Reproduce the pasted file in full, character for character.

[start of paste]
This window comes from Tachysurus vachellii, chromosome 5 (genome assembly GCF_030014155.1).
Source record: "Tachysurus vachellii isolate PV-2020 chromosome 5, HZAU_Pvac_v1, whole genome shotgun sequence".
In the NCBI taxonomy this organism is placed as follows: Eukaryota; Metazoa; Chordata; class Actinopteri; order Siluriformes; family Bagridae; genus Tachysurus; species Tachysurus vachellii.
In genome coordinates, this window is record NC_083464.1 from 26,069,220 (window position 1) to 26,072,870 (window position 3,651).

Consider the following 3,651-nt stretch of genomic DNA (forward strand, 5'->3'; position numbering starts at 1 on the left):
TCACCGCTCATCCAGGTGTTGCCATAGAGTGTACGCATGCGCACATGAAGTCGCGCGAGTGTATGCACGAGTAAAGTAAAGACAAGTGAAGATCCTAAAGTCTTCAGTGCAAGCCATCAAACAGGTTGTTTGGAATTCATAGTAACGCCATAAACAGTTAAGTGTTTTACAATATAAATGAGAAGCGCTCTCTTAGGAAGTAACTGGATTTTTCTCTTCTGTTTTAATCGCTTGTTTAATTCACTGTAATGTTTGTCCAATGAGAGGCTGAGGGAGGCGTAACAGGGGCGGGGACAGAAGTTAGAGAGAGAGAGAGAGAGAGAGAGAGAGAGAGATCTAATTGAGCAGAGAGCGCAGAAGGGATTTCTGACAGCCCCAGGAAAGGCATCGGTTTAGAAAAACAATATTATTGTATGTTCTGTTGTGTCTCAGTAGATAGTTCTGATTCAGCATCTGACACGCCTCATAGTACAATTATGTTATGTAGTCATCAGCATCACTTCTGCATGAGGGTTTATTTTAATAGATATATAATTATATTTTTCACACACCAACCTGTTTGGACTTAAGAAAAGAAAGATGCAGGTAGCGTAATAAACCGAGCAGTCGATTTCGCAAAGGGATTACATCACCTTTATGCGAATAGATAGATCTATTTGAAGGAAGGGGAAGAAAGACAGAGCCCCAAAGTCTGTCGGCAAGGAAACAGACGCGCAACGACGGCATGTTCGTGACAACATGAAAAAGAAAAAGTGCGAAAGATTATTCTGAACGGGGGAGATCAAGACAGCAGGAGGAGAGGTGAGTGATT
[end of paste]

This window comes from Tachysurus vachellii, chromosome 5 (genome assembly GCF_030014155.1).
Source record: "Tachysurus vachellii isolate PV-2020 chromosome 5, HZAU_Pvac_v1, whole genome shotgun sequence".
In the NCBI taxonomy this organism is placed as follows: Eukaryota; Metazoa; Chordata; class Actinopteri; order Siluriformes; family Bagridae; genus Tachysurus; species Tachysurus vachellii.
In genome coordinates, this window is record NC_083464.1 from 26,069,220 (window position 1) to 26,072,870 (window position 3,651).

Consider the following 3,651-nt stretch of genomic DNA (forward strand, 5'->3'; position numbering starts at 1 on the left):
TCACCGCTCATCCAGGTGTTGCCATAGAGTGTACGCATGCGCACATGAAGTCGCGCGAGTGTATGCACGAGTAAAGTAAAGACAAGTGAAGATCCTAAAGTCTTCAGTGCAAGCCATCAAACAGGTTGTTTGGAATTCATAGTAACGCCATAAACAGTTAAGTGTTTTACAATATAAATGAGAAGCGCTCTCTTAGGAAGTAACTGGATTTTTCTCTTCTGTTTTAATCGCTTGTTTAATTCACTGTAATGTTTGTCCAATGAGAGGCTGAGGGAGGCGTAACAGGGGCGGGGACAGAAGTTAGAGAGAGAGAGAGAGAGAGAGAGAGAGAGAGATCTAATTGAGCAGAGAGCGCAGAAGGGATTTCTGACAGCCCCAGGAAAGGCATCGGTTTAGAAAAACAATATTATTGTATGTTCTGTTGTGTCTCAGTAGATAGTTCTGATTCAGCATCTGACACGCCTCATAGTACAATTATGTTATGTAGTCATCAGCATCACTTCTGCATGAGGGTTTATTTTAATAGATATATAATTATATTTTTCACACACCAACCTGTTTGGACTTAAGAAAAGAAAGATGCAGGTAGCGTAATAAACCGAGCAGTCGATTTCGCAAAGGGATTACATCACCTTTATGCGAATAGATAGATCTATTTGAAGGAAGGGGAAGAAAGACAGAGCCCCAAAGTCTGTCGGCAAGGAAACAGACGCGCAACGACGGCATGTTCGTGACAACATGAAAAAGAAAAAGTGCGAAAGATTATTCTGAACGGGGGAGATCAAGACAGCAGGAGGAGAGGTGAGTGATT